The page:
Library  |  Lessons |  ASLU Main ►


   ASLU:  "Deaf Artists -- Past and Present"


Citation:  Motley, A. (2016, May 11). Deaf Artists -- Past and Present. ASL University. Retrieved from http://Lifeprint.com/asl101/topics/deaf-artists-past-and-present.htm

 

 

By Amber Motley
5/11/2016


Deaf Artists -- Past and Present


Art has always been a way to show how an artist sees the world, and it can take many different forms – some people paint or sculpt, while others use performance to convey a message. Art is a personal experience that anyone at any skill level can use to express themselves, so it comes as no surprise that the Deaf and hard of hearing are active participants in the art world. Some Deaf artists share their perspective of the world, focusing on their deafness, while others create for any number of reasons. The same is true for any artist: one may focus on one aspect of life that is very important to them, but they have the option to create content about any subject they want to.

A manifesto exists specifically for Deaf Culture Art, called the De’VIA Manifesto, or Deaf View/Image Art. Deaf artists who create work that specifically refers to Deaf Culture can be considered De’VIA artists. A notable contemporary artist of this sort is Christine Sun Kim, who has drawn a connection between American Sign Language and music – quite literally! She sees ASL as “visual music,” and shows that the Deaf experience sound in their own way (Kim, 2015). Using musical staffs and sweeping lines, Kim elegantly shows the relationship that music and ASL can have.

Deaf artists have been around for centuries, though they often do not get the recognition they deserve. For example, the “first deaf person in history known by name,” Quintus Pedius, was a talented Roman painter in the 1st century AD (Harrington, 2006). Another notable example is Juan Fernández Navarrete, also known as “El Mudo,” or “The Mute.” Navarrete was a deaf Spanish painter who used art at an early age to express his needs (Lang, 1995). Francisco Goya, a highly successful and influential modern painter in the 18th century was left deaf after an illness in 1792, which had an impact on his artistic style of painting. Often times information such as this is not discussed in art history courses, but it’s clear that it has an effect on the artist and their work.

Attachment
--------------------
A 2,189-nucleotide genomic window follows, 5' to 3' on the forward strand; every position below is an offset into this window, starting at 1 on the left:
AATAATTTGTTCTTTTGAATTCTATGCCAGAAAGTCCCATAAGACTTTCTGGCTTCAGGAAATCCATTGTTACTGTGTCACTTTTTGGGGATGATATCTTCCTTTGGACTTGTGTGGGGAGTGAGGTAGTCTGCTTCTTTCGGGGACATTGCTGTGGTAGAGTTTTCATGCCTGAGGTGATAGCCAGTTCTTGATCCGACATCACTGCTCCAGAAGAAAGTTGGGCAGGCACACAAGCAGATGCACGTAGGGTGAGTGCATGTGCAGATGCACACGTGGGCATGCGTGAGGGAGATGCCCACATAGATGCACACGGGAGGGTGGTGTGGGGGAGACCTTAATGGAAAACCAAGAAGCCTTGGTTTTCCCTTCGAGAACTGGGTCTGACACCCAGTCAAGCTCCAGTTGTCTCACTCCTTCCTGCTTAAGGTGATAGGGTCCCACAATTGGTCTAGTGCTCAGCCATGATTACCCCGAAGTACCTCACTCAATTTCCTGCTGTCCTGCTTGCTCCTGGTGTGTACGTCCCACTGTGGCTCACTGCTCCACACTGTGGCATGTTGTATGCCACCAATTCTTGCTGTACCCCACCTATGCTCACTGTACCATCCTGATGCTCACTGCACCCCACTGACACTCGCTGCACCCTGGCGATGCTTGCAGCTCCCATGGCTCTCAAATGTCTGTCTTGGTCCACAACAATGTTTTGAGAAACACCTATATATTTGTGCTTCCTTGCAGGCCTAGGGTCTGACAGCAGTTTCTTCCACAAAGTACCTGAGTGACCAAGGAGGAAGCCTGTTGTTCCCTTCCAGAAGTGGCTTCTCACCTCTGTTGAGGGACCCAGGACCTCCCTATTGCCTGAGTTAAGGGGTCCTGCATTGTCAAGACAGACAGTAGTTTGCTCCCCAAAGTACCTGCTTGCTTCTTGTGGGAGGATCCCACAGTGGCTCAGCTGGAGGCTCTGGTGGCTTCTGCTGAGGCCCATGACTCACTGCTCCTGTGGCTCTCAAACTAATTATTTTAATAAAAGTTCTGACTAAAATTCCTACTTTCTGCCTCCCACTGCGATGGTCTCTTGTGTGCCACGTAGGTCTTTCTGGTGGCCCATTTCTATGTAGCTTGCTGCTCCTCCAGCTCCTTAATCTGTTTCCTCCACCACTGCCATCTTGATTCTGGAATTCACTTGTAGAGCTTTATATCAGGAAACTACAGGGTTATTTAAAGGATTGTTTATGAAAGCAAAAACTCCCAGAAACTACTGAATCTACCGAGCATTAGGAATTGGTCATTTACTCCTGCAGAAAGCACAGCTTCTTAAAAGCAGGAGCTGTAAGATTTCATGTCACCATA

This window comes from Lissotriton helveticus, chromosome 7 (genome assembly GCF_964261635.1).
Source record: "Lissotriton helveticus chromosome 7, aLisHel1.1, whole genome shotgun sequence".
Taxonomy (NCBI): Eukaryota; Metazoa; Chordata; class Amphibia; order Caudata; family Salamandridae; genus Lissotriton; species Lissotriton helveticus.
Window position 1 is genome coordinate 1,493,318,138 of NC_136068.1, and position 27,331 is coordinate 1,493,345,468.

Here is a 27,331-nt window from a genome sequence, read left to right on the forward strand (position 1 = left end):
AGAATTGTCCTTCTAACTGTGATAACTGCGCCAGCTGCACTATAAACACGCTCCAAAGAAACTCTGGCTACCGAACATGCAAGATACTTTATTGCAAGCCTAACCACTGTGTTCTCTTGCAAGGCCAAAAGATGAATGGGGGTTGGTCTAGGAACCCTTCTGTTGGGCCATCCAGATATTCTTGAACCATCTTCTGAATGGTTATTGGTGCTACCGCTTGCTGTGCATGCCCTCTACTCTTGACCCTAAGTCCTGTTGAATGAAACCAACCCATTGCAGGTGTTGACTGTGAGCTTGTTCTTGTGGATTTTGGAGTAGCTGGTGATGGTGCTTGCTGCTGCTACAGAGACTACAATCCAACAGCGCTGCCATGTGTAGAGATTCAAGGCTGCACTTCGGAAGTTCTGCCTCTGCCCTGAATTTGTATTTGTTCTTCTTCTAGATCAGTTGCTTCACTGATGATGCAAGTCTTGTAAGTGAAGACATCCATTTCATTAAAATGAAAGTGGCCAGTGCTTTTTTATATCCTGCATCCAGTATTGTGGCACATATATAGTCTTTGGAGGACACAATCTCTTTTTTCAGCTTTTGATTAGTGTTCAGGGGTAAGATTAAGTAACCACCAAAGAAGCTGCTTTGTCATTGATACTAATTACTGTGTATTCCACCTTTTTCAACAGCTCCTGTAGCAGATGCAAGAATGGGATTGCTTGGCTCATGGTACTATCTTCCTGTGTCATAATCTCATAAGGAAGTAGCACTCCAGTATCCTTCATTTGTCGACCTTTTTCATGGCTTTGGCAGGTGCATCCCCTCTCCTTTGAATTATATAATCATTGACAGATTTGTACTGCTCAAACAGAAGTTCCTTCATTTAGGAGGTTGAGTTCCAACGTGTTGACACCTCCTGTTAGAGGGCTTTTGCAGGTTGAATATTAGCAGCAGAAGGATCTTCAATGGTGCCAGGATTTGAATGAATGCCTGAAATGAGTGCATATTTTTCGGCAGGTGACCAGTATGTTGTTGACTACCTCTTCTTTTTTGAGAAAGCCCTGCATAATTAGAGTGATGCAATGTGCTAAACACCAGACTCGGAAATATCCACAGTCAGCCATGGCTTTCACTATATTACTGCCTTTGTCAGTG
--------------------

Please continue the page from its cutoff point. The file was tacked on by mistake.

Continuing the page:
In more recent times, forms of animation have become popular, both traditional 2D as well as 3D. One might wonder if the Deaf are involved in this category, and the answer is of course they are! Some notable examples of Deaf animators include Mark Fisher (first successful Deaf animator), Gino Giudice (worked on Flintstones), and Michael Freeman (3D animator). Many Deaf animators use animation to create entertainment for other deaf people by animating characters using ASL. Hands are one of the most troublesome subjects for many artists to render accurately, let alone animate a language based on hand movements, so it takes great skill to be able to do this!

Contemporary Deaf artists not only work in animation, but in all other forms of art as well. Chuck Baird, one of the founders of De’VIA, was a painter, actor, and sculptor (Murad, 2012). Tracey Salaway, specializing in digital arts and filmmaking, has been “a professor at Gallaudet University Art Department since 1997” (Salaway, 2010). It’s clear that the range of Deaf artists stretches far and wide, and covers a variety of mediums as well as messages.

While numerous Deaf artists exist, they often are not well-known in the general art world, which is unfortunate because they are contributing to the world and have things to say that are just as important as any other artist’s message. Deaf artists in history are only recently gaining recognition for their work, and while it’s a step in the right direction, there is still much to be done by way of appreciating the Deaf and their contributions, artistic or otherwise.


References:

Durr, Patti. (n.d.). Mark Fisher. Rit.edu. Retrieved 5 May 2016: <http://www.rit.edu/~w-dada/paddhd/publicDA/main/artists/MarkFisher/index.htm>.

Harrington, Tom. (September 2006). Frequently Asked Questions: Earliest Known Deaf People (to 1700 AD). Gallaudet University Library. Gallaudet University. Retrieved 5 May 2016: <http://web.archive.org/web/20071012084125/http://library.gallaudet.edu/deaf-faq-earliest-deaf.shtml>.

Kim, Christine Sun. "The Enchanting Music of Sign Language.” TED Fellows Retreat 2015. Asilomar Conference Grounds, Pacific Grove, CA. August 2015. Conference Presentation.

Lang, Harry G., and Bonnie Meath-Lang. (1995). Deaf Persons in the Arts and Sciences: A Biographical Dictionary. Westport, Connecticut: Greenwood Publishing Group.

Miller, Betty G. (1989). The De’VIA Manifesto.

Murad, Susan. (2012). Chuck Baird, Noted Artist and RIT/NTID Alumnus, Dies. Rit.edu. Retrieved 5 May 2016: <http://www.ntid.rit.edu/news/chuck-baird-noted-artist-and-ritntid-alumnus-dies>.
 


Also see:

► Deaf Artists
► Deaf Art and Entertainment

Deaf Artists -- Past and Present
► Artistic Signing


 


*  Dr. Bill's new iPhone "Fingerspelling Practice" app is now available!  CHECK IT OUT >

Want even more ASL resources?  Visit the "ASL Training Center!"  (Subscription Extension of ASLU)  
*  Also check out Dr. Bill's channel: www.youtube.com/billvicars
*  Want to help support ASL University?  It's easy DONATE  (Thanks!)
Another way to help is to buy something from Dr. Bill's "Bookstore."


 

 

You can learn American Sign Language (ASL) online at American Sign Language University ™ 
ASL resources by Lifeprint.com  ©  Dr. William Vicars